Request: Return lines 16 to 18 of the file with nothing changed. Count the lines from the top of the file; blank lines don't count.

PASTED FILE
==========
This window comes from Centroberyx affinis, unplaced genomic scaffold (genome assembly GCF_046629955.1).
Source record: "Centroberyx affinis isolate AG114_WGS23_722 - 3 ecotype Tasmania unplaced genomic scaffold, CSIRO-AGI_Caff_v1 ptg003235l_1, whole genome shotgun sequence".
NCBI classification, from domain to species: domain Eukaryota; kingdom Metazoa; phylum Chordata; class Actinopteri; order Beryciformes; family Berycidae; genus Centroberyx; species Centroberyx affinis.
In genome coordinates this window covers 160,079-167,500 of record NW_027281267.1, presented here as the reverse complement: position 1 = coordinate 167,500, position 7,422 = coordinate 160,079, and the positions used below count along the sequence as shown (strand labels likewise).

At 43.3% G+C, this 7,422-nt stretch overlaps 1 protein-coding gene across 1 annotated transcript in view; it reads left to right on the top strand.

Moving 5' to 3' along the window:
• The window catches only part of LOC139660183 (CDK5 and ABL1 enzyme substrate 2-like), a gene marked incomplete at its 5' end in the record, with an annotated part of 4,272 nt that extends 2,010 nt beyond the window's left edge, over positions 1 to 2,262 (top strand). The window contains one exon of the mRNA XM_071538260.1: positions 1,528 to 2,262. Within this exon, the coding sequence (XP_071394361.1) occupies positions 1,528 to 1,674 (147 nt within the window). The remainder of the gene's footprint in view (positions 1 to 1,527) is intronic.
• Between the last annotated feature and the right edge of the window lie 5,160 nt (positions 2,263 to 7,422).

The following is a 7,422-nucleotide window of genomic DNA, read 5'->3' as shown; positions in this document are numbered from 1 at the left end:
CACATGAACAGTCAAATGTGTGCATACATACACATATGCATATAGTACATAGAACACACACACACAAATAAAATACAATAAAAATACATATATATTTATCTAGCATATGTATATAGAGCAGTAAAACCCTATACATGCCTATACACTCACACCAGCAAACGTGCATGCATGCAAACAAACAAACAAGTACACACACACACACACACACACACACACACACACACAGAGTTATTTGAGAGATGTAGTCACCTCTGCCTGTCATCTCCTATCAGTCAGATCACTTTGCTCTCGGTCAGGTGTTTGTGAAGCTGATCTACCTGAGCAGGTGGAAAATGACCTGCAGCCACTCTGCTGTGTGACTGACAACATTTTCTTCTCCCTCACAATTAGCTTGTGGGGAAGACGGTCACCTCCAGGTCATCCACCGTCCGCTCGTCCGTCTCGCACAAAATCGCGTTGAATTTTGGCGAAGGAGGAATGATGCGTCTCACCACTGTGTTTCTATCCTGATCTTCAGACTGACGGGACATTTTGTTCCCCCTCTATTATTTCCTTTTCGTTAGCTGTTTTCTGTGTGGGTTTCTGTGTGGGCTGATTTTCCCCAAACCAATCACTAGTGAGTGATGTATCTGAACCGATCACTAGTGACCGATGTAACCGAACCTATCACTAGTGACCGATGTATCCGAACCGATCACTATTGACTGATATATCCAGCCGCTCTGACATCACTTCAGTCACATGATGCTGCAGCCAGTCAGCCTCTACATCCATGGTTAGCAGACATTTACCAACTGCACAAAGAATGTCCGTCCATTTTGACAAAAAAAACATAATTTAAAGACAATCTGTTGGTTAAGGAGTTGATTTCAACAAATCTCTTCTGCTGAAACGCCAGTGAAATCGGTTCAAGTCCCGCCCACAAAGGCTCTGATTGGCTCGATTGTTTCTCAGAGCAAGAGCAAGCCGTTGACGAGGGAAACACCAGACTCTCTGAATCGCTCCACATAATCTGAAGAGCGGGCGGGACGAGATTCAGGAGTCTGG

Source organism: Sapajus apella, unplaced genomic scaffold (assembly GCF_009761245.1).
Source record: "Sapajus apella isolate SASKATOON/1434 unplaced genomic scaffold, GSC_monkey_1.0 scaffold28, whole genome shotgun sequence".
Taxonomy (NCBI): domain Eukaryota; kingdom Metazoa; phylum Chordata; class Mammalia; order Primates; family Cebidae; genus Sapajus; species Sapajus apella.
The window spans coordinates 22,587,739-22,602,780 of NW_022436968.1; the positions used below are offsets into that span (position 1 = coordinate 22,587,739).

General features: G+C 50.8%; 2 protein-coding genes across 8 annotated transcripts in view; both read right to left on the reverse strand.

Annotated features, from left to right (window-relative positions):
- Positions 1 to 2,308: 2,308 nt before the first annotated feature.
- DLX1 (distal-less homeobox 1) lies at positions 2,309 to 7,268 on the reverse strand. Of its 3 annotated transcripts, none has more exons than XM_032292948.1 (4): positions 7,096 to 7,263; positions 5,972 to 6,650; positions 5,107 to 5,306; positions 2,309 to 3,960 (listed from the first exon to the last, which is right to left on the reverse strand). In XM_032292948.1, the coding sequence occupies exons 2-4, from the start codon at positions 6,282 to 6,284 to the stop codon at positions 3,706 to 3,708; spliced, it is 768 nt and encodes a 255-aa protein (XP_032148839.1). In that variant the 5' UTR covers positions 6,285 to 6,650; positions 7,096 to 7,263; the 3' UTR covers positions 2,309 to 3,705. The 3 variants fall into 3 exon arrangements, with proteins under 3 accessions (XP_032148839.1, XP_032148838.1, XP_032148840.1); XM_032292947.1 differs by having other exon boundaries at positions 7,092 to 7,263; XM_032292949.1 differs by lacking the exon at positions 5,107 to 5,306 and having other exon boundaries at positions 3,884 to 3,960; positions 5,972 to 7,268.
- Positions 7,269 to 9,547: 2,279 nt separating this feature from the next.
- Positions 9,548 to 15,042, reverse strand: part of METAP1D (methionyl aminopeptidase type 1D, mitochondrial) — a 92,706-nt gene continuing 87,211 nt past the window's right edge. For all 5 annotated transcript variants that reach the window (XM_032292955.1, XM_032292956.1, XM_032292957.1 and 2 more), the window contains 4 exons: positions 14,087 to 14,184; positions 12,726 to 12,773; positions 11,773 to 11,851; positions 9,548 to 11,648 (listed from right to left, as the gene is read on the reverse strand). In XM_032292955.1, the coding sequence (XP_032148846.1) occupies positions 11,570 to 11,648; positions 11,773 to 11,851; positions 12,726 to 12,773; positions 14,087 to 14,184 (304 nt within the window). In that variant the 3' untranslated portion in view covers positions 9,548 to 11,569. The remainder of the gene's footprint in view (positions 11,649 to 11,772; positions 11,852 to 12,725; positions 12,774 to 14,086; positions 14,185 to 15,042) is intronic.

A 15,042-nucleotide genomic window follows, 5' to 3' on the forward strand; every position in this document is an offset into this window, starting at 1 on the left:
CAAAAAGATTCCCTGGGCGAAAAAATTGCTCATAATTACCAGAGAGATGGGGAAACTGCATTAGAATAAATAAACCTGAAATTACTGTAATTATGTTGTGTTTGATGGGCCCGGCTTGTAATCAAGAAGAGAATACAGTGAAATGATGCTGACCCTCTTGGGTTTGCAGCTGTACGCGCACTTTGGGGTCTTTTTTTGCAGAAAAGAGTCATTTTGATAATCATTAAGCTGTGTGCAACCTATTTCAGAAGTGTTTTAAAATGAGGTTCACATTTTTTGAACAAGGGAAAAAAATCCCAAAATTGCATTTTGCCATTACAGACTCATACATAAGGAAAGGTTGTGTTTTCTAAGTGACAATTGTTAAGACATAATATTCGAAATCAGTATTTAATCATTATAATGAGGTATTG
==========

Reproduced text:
Annotated features, from left to right (window-relative positions):
- Positions 1 to 2,308: 2,308 nt before the first annotated feature.
- DLX1 (distal-less homeobox 1) lies at positions 2,309 to 7,268 on the reverse strand. Of its 3 annotated transcripts, none has more exons than XM_032292948.1 (4): positions 7,096 to 7,263; positions 5,972 to 6,650; positions 5,107 to 5,306; positions 2,309 to 3,960 (listed from the first exon to the last, which is right to left on the reverse strand). In XM_032292948.1, the coding sequence occupies exons 2-4, from the start codon at positions 6,282 to 6,284 to the stop codon at positions 3,706 to 3,708; spliced, it is 768 nt and encodes a 255-aa protein (XP_032148839.1). In that variant the 5' UTR covers positions 6,285 to 6,650; positions 7,096 to 7,263; the 3' UTR covers positions 2,309 to 3,705. The 3 variants fall into 3 exon arrangements, with proteins under 3 accessions (XP_032148839.1, XP_032148838.1, XP_032148840.1); XM_032292947.1 differs by having other exon boundaries at positions 7,092 to 7,263; XM_032292949.1 differs by lacking the exon at positions 5,107 to 5,306 and having other exon boundaries at positions 3,884 to 3,960; positions 5,972 to 7,268.